We hear and read about it all too often. Domestic violence is unfortunately a common occurrence in today’s society. Several states have passed legislation addressing it.
North Carolina has its own domestic violence laws including protection from employer discrimination/retaliation against employees who are victims of domestic violence and who need to be absent from work to take care of legal matters related to such violence. Chapter 50B-5.5 of the North Carolina General Statutes states the following:
§ 50B-5.5. Employment discrimination unlawful. (a) No employer shall discharge, demote, deny a promotion, or discipline an employee because the employee took reasonable time off from work to obtain or attempt to obtain relief under this Chapter. An employee who is absent from the workplace shall follow the employer's usual time-off policy or procedure, including advance notice to the employer, when required by the employer's usual procedures, unless an emergency prevents the employee from doing so. An employer may require documentation of any emergency that prevented the employee from complying in advance with the employer's usual time-off policy or procedure, or any other information available to the employee which supports the employee's reason for being absent from the workplace. (b) The Commissioner of Labor shall enforce the provisions of this section according to Article 21 of Chapter 95 of the General Statutes, including the rules and regulations issued pursuant to the Article. (2004-186, s. 18.1.)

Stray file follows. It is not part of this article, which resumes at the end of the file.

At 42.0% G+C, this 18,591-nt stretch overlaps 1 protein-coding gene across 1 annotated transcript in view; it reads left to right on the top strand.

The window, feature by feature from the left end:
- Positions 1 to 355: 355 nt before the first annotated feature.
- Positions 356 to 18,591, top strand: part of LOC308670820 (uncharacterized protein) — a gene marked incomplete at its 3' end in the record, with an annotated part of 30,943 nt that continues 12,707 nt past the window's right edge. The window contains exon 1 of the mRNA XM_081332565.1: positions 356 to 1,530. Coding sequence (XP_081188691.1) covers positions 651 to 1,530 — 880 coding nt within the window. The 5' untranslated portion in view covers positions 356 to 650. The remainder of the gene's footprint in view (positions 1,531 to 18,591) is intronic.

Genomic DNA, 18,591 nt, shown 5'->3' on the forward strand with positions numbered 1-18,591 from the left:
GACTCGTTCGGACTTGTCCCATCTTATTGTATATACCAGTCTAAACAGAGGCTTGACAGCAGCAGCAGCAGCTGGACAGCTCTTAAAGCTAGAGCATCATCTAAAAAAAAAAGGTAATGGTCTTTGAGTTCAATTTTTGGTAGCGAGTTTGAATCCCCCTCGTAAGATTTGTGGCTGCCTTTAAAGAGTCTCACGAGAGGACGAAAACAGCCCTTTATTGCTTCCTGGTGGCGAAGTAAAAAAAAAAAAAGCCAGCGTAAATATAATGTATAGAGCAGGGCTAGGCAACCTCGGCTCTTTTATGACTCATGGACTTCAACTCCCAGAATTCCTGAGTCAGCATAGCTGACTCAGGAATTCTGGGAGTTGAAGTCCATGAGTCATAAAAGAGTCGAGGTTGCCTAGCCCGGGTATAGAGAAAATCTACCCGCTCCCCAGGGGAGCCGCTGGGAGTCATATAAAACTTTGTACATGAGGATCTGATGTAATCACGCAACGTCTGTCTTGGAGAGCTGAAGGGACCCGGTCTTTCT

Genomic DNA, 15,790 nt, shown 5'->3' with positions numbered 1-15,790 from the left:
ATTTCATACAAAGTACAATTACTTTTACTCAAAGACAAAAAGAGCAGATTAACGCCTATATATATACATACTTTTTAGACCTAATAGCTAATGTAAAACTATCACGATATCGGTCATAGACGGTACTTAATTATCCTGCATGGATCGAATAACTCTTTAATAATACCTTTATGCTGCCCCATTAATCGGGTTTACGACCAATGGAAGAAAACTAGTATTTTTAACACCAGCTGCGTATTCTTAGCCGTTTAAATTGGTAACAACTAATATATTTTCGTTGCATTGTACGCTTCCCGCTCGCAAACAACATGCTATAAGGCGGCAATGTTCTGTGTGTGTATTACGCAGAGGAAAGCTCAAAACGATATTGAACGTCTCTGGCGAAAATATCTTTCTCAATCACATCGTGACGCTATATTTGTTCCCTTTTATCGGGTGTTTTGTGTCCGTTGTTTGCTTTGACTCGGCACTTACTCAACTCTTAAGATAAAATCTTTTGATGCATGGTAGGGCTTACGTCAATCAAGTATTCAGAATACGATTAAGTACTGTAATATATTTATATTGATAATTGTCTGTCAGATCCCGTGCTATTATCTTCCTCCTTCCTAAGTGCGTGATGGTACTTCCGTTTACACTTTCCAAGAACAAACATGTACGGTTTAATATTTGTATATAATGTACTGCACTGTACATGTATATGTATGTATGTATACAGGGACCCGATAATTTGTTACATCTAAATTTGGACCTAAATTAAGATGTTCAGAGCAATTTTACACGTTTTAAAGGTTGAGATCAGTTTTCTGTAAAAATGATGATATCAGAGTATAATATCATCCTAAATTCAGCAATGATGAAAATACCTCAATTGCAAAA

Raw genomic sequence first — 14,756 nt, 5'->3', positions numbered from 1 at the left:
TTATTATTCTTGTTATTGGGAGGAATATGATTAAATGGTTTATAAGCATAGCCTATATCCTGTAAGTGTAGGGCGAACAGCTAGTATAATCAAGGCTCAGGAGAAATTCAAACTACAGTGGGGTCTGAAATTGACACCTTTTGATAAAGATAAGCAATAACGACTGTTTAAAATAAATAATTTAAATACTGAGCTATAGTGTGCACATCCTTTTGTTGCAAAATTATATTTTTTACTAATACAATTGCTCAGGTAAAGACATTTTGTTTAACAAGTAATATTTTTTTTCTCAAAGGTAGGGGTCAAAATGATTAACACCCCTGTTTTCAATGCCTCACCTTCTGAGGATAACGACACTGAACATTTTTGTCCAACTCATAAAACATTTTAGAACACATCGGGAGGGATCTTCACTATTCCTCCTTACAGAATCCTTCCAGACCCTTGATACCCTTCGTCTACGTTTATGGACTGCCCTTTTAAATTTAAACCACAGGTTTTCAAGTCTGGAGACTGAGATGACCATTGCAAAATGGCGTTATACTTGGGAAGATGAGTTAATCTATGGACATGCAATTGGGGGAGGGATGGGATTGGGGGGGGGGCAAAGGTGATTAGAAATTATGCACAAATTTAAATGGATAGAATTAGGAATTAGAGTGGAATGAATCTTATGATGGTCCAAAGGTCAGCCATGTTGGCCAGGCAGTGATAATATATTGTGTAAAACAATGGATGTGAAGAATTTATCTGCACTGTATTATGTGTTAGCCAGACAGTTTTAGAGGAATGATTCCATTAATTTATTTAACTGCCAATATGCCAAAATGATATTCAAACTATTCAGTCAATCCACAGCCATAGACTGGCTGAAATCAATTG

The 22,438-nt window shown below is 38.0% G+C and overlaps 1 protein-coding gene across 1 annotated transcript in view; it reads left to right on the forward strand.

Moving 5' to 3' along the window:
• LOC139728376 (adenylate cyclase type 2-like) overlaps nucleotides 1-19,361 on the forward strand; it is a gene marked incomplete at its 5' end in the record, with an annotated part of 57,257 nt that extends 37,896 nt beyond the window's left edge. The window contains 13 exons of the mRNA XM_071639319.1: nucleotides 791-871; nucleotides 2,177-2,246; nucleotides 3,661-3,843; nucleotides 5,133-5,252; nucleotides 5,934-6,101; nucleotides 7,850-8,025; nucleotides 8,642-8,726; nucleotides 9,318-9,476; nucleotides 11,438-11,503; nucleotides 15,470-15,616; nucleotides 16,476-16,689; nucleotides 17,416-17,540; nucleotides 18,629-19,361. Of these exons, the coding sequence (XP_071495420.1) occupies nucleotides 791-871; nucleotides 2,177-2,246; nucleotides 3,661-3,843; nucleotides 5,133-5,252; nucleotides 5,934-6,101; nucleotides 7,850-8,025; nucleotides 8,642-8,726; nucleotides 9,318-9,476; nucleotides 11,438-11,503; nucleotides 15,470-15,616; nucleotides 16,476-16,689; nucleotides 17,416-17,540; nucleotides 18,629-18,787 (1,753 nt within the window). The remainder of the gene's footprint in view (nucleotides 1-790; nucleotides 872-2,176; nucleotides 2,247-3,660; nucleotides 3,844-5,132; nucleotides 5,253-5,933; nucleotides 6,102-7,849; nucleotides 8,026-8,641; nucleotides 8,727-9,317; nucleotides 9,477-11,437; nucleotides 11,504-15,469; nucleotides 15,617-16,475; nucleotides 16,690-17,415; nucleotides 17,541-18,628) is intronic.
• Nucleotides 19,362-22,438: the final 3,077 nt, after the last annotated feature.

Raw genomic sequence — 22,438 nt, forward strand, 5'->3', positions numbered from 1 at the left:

The reference here to Article 21 of Chapter 95 is North Carolina’s Retaliatory Employment Discrimination Act (REDA), which is enforced by the North Carolina Department of Labor (NCDOL). Adherence to this section of North Carolina’s domestic violence law is a matter of regulatory compliance and is the right thing to do from a positive employer-relations perspective.
In addition to our state’s domestic violence law, North Carolina’s Employment Security Act provides that employees resigning from employment due to domestic violence are “leaving with good cause” and are therefore eligible for unemployment benefits once they are able and available for work (one of the few “leaving for good cause” provisions not repealed in the 2013 revisions to North Carolina’s Employment Security Act).
For more information about North Carolina’s domestic violence laws, go to http://www.ncleg.net/EnactedLegislation/Statutes/HTML/ByChapter/Chapter_50B.html.